Stocks opened lower this morning (Dow -234 pts; SPX -.7%). The Nasdaq is down 1.5% in early trading. Clearly, then, the tech sector is the worst-performing. Semiconductors are down 2.5% at the moment. So this is the follow-through from tech’s initial drop back on 6/9. The technology sector is now down 4.6% from its high back on 6/8. Meanwhile, energy and financials are sharply higher (+1%) on a continued rebound in oil prices and the positive results from the Fed’s CCAR stress test. It’s really tempting to assert that we’re seeing a sector rotation as institutional investors shift to sectors that have lagged. By the way, European markets are poised to close down about 1.5% even though Asia was mostly in the green overnight.
The dollar is weaker today and most commodities are trading higher. WTI crude oil is back up to $45.00/barrel. That’s a two-week high. Longer-term, it’s hard to expect oil to push much higher than it is now. For all the fretting over what OPEC will do with its production freeze agreement, OPEC is quickly losing control over the oil market. Economist Mohamed El-Erian had this to say via Bloomberg: “Cost-cutting innovations in shale [by US producers] are weakening [OPEC’s] grasp of energy market dynamics. Their prospects increasingly depend less on what they can do on the supply side and more on what they can hope for on the demand side.”
Bonds are selling off for the third consecutive day. The 5-year Treasury yield is back up to 1.86% (highest since 5/15) and the 10-year yield shot up to 2.27% (highest since 5/23). The proximate cause of the yield jump is today’s GDP revision. The Bureau of Economic Analysis now says first quarter 2017 gross domestic product (GDP) rose 1.4%. Remember, the initial reading published back on 4/28/17 was just .7%. So subsequent data revisions have doubled the nation’s total output. Why the mistake? First, they under-estimated consumer spending growth, which was revised up to 1.1% from a very weak .3%. Second, both residential and business investment were under-estimated and ended up adding .5 and 1.2 percentage points, respectively to the GDP equation. Data reliability issues aside, it seems clear that the first quarter wasn’t quite as weak as we all thought. And by the way, the stock market hasn’t been paying any attention to GDP, whereas clearly the bond market has been.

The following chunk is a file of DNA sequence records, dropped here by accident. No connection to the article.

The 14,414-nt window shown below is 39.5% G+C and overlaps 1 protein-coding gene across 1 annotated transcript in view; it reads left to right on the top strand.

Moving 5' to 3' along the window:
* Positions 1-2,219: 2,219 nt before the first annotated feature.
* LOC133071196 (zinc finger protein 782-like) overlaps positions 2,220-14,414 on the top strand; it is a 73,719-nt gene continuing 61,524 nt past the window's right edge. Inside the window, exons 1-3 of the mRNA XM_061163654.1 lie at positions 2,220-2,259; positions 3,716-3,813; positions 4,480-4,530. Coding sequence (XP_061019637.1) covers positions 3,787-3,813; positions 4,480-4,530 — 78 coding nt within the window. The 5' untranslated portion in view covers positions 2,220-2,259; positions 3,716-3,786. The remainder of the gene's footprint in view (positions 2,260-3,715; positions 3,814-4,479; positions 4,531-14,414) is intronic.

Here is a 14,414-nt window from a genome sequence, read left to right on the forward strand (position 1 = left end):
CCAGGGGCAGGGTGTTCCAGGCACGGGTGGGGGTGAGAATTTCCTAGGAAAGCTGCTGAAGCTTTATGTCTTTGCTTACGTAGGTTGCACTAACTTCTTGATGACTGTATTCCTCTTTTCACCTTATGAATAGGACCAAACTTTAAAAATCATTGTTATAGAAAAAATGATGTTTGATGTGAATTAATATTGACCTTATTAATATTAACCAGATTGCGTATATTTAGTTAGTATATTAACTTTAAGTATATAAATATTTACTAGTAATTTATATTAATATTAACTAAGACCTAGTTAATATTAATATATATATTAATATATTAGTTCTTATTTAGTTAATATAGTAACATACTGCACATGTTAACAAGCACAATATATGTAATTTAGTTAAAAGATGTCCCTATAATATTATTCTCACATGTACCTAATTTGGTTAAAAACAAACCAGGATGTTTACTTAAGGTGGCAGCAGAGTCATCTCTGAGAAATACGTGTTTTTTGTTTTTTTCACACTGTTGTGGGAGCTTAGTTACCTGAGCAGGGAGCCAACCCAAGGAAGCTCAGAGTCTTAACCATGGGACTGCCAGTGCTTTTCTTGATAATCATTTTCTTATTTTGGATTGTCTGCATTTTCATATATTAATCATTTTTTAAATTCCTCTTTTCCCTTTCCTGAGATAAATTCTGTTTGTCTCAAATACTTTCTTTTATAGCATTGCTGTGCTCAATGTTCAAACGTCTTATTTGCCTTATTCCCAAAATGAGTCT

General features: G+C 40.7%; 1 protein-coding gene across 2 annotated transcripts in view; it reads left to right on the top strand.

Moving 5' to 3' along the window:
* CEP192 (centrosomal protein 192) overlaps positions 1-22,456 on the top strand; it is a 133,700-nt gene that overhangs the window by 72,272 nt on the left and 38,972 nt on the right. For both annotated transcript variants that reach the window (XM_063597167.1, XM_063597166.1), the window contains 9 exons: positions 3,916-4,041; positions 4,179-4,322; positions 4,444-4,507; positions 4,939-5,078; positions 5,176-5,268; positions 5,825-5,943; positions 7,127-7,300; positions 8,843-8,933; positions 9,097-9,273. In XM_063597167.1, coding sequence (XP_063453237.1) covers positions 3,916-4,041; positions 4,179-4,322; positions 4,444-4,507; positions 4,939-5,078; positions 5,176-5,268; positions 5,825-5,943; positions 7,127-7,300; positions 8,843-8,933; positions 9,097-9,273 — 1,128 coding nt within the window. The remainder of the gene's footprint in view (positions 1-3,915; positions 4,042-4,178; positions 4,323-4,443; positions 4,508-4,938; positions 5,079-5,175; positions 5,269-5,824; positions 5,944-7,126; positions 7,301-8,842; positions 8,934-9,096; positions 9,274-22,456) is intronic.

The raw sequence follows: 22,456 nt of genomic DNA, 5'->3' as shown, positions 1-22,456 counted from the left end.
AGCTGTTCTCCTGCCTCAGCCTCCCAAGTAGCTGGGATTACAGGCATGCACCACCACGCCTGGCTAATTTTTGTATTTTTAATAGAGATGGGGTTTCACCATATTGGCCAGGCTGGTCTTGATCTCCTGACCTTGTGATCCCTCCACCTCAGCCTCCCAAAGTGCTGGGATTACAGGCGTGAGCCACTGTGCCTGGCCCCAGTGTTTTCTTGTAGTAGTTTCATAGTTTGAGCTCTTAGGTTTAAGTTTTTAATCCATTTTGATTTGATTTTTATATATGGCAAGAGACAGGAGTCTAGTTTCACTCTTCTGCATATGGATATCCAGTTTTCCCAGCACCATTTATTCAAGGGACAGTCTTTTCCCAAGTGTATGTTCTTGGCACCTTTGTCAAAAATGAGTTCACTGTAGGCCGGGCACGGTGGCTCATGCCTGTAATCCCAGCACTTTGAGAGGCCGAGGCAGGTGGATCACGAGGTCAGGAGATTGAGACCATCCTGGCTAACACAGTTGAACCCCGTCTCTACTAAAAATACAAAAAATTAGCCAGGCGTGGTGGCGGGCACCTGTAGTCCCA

The banks are all up 1-3% today. For the first time since the Great Recession, the Federal Reserve passed off on all banks’ capital utilization plans. And they were all given permission to raise dividends and accelerate stock buy-backs. Bloomberg says the Fed just “unlocked the treasure chest.” A host of banks—Wells Fargo, Morgan Stanley, Citigroup, Bank of America, JP Morgan—immediately raised their dividend payouts. By the way, famed analyst Dick Bove said in a CNBC interview that bank balance sheets are in “phenomenally good shape,” and they are experiencing historically low loan losses.